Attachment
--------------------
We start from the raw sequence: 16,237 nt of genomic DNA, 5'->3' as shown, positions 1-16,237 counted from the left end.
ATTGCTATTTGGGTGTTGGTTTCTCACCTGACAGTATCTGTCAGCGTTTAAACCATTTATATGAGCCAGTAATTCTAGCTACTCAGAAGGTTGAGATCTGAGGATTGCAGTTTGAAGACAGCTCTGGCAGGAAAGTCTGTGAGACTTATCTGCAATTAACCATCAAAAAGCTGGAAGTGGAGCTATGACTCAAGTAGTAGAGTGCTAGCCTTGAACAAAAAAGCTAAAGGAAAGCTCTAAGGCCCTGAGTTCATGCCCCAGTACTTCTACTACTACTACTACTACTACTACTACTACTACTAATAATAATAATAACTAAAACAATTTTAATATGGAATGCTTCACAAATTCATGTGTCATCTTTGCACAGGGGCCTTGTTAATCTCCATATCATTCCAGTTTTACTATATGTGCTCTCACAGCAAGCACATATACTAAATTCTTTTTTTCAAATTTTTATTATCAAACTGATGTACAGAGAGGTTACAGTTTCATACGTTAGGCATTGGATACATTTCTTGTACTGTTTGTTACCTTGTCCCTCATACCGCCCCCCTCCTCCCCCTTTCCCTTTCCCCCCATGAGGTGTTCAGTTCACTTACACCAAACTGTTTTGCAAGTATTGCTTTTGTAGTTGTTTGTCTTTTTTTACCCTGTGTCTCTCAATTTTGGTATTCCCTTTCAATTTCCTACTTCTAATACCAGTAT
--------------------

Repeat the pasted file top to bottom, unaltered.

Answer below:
We start from the raw sequence: 16,237 nt of genomic DNA, 5'->3' as shown, positions 1-16,237 counted from the left end.
ATTGCTATTTGGGTGTTGGTTTCTCACCTGACAGTATCTGTCAGCGTTTAAACCATTTATATGAGCCAGTAATTCTAGCTACTCAGAAGGTTGAGATCTGAGGATTGCAGTTTGAAGACAGCTCTGGCAGGAAAGTCTGTGAGACTTATCTGCAATTAACCATCAAAAAGCTGGAAGTGGAGCTATGACTCAAGTAGTAGAGTGCTAGCCTTGAACAAAAAAGCTAAAGGAAAGCTCTAAGGCCCTGAGTTCATGCCCCAGTACTTCTACTACTACTACTACTACTACTACTACTACTACTAATAATAATAATAACTAAAACAATTTTAATATGGAATGCTTCACAAATTCATGTGTCATCTTTGCACAGGGGCCTTGTTAATCTCCATATCATTCCAGTTTTACTATATGTGCTCTCACAGCAAGCACATATACTAAATTCTTTTTTTCAAATTTTTATTATCAAACTGATGTACAGAGAGGTTACAGTTTCATACGTTAGGCATTGGATACATTTCTTGTACTGTTTGTTACCTTGTCCCTCATACCGCCCCCCTCCTCCCCCTTTCCCTTTCCCCCCATGAGGTGTTCAGTTCACTTACACCAAACTGTTTTGCAAGTATTGCTTTTGTAGTTGTTTGTCTTTTTTTACCCTGTGTCTCTCAATTTTGGTATTCCCTTTCAATTTCCTACTTCTAATACCAGTAT